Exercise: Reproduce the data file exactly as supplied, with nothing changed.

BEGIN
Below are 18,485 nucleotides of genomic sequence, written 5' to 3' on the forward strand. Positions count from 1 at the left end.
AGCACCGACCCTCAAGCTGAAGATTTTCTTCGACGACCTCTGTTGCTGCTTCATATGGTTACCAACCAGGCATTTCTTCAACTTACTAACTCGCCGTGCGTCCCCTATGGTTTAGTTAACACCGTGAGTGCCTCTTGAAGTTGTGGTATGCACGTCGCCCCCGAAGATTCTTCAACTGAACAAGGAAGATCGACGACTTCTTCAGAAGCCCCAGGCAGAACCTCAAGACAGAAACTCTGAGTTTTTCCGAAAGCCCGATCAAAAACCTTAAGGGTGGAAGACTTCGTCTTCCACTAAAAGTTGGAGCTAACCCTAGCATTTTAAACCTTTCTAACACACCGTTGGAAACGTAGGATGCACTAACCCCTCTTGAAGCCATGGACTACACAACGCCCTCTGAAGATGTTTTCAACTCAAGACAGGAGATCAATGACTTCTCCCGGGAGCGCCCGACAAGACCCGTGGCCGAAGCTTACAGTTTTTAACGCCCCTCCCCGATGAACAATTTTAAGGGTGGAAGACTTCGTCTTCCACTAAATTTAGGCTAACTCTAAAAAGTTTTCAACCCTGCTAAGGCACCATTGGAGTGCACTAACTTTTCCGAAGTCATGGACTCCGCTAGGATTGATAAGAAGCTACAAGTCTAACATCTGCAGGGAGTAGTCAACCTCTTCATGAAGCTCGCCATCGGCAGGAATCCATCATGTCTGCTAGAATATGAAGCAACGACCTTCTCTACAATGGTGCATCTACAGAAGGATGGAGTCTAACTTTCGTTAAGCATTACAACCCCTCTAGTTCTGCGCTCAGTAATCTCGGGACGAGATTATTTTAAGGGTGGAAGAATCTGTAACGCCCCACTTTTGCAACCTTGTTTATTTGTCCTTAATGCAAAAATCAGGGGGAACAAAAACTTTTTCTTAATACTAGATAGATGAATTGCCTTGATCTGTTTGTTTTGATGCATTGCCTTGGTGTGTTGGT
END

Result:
Below are 18,485 nucleotides of genomic sequence, written 5' to 3' on the forward strand. Positions count from 1 at the left end.
AGCACCGACCCTCAAGCTGAAGATTTTCTTCGACGACCTCTGTTGCTGCTTCATATGGTTACCAACCAGGCATTTCTTCAACTTACTAACTCGCCGTGCGTCCCCTATGGTTTAGTTAACACCGTGAGTGCCTCTTGAAGTTGTGGTATGCACGTCGCCCCCGAAGATTCTTCAACTGAACAAGGAAGATCGACGACTTCTTCAGAAGCCCCAGGCAGAACCTCAAGACAGAAACTCTGAGTTTTTCCGAAAGCCCGATCAAAAACCTTAAGGGTGGAAGACTTCGTCTTCCACTAAAAGTTGGAGCTAACCCTAGCATTTTAAACCTTTCTAACACACCGTTGGAAACGTAGGATGCACTAACCCCTCTTGAAGCCATGGACTACACAACGCCCTCTGAAGATGTTTTCAACTCAAGACAGGAGATCAATGACTTCTCCCGGGAGCGCCCGACAAGACCCGTGGCCGAAGCTTACAGTTTTTAACGCCCCTCCCCGATGAACAATTTTAAGGGTGGAAGACTTCGTCTTCCACTAAATTTAGGCTAACTCTAAAAAGTTTTCAACCCTGCTAAGGCACCATTGGAGTGCACTAACTTTTCCGAAGTCATGGACTCCGCTAGGATTGATAAGAAGCTACAAGTCTAACATCTGCAGGGAGTAGTCAACCTCTTCATGAAGCTCGCCATCGGCAGGAATCCATCATGTCTGCTAGAATATGAAGCAACGACCTTCTCTACAATGGTGCATCTACAGAAGGATGGAGTCTAACTTTCGTTAAGCATTACAACCCCTCTAGTTCTGCGCTCAGTAATCTCGGGACGAGATTATTTTAAGGGTGGAAGAATCTGTAACGCCCCACTTTTGCAACCTTGTTTATTTGTCCTTAATGCAAAAATCAGGGGGAACAAAAACTTTTTCTTAATACTAGATAGATGAATTGCCTTGATCTGTTTGTTTTGATGCATTGCCTTGGTGTGTTGGT